A ‘Third Way’ Approach for U.S.-China Solar Trade

by Ron Kenedi, via Clean Edge

Last October, SolarWorld led a U.S. manufacturer coalition that asserted trade law violations by Chinese makers of solar cells. The coalition’s filing with the Department of Commerce led to significant tariffs being levied on solar products originating in China entering the U.S.

According to filing by the U.S. manufacturers, Chinese manufacturers received lavish incentives from China’s government that gave them an unfair cost/price advantage over U.S. manufacturers. In addition to this advantage, it is asserted that the Chinese makers sold product to U.S. customers at below manufacturing costs, a practice often referred to as dumping.

Chinese manufacturers and the Chinese government argue that they did not receive unlawful or excessive incentives and did not sell solar cells and modules at below cost. Also, they allege that not enough attention is given the other factors that allow a cost advantage over U.S. makers, namely “know how” and scale. They claim the solar manufacturers coalition’s trade case was brought forward because SolarWorld had lost its competitive edge and couldn’t compete successfully in a highly competitive marketplace.

Now, because of a loophole in the tariff judgment, only the solar cell, not the entire module, has to be manufactured outside of China to avoid all tariffs.

The case has been presented that SolarWorld itself was the recipient of large amounts of incentives from the German, U.S., and Oregon governments and has no right to complain about the special treatment received by Chinese makers from their government. There are also rumors of SolarWorld modules occasionally being sold in the U.S. for extremely low, below market prices.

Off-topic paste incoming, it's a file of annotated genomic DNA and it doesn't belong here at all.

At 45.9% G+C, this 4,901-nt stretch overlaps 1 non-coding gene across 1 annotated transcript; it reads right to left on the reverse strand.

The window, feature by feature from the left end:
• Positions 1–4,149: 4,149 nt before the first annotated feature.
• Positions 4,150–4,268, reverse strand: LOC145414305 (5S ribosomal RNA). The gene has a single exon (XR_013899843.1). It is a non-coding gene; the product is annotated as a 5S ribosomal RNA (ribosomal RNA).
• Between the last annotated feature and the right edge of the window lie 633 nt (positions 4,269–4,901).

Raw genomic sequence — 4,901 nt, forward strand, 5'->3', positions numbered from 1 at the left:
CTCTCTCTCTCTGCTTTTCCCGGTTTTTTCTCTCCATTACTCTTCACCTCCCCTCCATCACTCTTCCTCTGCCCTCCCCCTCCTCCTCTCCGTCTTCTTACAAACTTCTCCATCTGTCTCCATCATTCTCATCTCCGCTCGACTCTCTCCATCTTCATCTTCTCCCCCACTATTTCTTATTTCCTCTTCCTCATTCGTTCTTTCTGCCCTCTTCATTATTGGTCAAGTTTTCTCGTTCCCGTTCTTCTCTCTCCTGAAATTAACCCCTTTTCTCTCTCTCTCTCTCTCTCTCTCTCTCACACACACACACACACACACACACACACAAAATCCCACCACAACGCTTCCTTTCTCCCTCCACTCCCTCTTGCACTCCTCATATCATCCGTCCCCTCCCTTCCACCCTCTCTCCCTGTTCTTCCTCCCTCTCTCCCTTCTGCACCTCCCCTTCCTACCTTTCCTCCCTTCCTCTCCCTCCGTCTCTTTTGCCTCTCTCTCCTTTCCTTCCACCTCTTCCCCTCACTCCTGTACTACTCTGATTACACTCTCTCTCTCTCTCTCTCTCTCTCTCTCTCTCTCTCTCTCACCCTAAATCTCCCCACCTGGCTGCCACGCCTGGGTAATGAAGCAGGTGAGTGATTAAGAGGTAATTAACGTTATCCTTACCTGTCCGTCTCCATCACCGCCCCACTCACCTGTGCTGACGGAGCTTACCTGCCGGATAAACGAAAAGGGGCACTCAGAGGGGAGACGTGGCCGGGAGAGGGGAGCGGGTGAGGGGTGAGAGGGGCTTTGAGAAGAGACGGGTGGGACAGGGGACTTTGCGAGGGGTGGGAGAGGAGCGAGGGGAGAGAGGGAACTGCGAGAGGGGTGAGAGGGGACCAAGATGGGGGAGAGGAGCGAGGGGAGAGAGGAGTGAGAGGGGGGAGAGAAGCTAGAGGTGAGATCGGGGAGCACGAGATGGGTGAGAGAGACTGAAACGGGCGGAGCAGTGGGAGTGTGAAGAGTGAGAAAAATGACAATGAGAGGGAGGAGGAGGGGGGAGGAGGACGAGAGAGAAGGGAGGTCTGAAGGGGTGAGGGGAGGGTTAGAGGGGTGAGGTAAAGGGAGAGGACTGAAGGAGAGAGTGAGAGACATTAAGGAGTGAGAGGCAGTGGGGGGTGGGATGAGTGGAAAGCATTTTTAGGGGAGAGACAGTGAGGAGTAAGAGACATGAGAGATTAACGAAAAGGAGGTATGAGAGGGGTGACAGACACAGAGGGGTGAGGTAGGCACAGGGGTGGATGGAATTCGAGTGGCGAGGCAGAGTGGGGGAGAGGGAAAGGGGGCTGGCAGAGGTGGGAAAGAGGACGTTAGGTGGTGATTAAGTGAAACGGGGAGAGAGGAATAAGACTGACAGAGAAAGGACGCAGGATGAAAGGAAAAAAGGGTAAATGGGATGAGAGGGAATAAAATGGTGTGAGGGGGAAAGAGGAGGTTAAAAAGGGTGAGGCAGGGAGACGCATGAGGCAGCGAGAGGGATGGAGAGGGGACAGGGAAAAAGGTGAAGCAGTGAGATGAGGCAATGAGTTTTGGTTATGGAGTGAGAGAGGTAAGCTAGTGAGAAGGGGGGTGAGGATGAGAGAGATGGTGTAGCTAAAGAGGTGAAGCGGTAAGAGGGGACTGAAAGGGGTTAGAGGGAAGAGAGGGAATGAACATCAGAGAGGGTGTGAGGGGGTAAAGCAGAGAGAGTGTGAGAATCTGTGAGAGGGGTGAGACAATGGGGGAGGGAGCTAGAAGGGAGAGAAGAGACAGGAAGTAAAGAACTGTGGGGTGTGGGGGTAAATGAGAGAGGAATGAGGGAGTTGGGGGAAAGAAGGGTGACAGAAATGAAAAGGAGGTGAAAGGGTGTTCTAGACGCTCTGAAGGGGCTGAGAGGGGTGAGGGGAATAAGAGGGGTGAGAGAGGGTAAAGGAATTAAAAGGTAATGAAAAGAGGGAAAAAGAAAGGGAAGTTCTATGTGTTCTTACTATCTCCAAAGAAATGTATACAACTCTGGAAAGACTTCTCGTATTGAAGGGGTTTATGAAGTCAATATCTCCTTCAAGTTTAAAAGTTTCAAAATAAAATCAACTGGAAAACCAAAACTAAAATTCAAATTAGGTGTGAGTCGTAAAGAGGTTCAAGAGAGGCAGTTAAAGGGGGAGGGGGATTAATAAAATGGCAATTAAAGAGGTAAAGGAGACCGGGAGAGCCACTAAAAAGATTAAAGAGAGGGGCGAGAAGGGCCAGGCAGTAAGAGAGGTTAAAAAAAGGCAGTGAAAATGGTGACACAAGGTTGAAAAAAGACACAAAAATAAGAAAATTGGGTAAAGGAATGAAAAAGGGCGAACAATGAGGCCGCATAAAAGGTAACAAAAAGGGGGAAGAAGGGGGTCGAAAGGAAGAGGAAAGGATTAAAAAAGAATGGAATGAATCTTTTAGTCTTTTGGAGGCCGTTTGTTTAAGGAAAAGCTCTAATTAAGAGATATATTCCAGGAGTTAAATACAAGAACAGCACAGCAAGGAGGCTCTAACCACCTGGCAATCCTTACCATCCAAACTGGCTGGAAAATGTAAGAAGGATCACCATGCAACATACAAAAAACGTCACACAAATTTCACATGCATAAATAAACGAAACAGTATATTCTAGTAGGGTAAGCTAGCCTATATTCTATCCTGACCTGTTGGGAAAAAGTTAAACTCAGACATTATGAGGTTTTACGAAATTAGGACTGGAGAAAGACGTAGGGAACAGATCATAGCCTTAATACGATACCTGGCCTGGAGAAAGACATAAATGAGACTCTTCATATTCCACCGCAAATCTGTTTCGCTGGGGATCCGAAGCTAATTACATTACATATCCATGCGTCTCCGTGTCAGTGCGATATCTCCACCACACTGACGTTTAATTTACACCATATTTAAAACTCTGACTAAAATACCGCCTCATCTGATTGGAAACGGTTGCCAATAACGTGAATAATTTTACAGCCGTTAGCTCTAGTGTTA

The result of all this chest pounding and legal maneuverings (the extent of which might not be resolved for years) is that the U.S. solar industry and all its participants—from manufacturer to end-user—has suffered. The only winners are Taiwanese cell makers. Solar modules from China that are being sold in the U.S. are now more expensive because of retroactive tariff penalties that must be paid and the additional cost of securing “out of country” cells. That price increase is magnified as the product moves from maker to EPC to end-use customers in the case of project business, and from maker to distributors and dealers to end-use customers in the case of sales through channels. Each organization marks up the increase as the modules moves from manufacturing to installation. This higher price is even more striking today as euro weakness has caused a lowering of the module price in Europe creating a 20 percent or more difference between U.S. and European pricing.

Threat of unresolved tariff amounts (that might change in the future) also has caused uncertainty among buyers which creates insecurity in the market and damages the efforts of U.S. sellers.

The reputations of both SolarWorld and the Chinese manufacturers have been tarnished, and profits, which are in short supply throughout the global solar industry, have been further squeezed by this action.

But let’s be realistic. Yes, the U.S. manufacturers have a difficult time competing pricewise with Chinese makers because the cost of doing business in China is less than in the U.S. for many reasons—including cost of labor, taxes, insurance, property, and the steadfast support of an exceedingly generous government. But also, the Chinese solar industry has been willing to take risks to establish scale which lowers solar’s total cost, and the Chinese makers have learned to refine silicon, make wafers and cells and build modules as well as or better than any other group of manufacturers.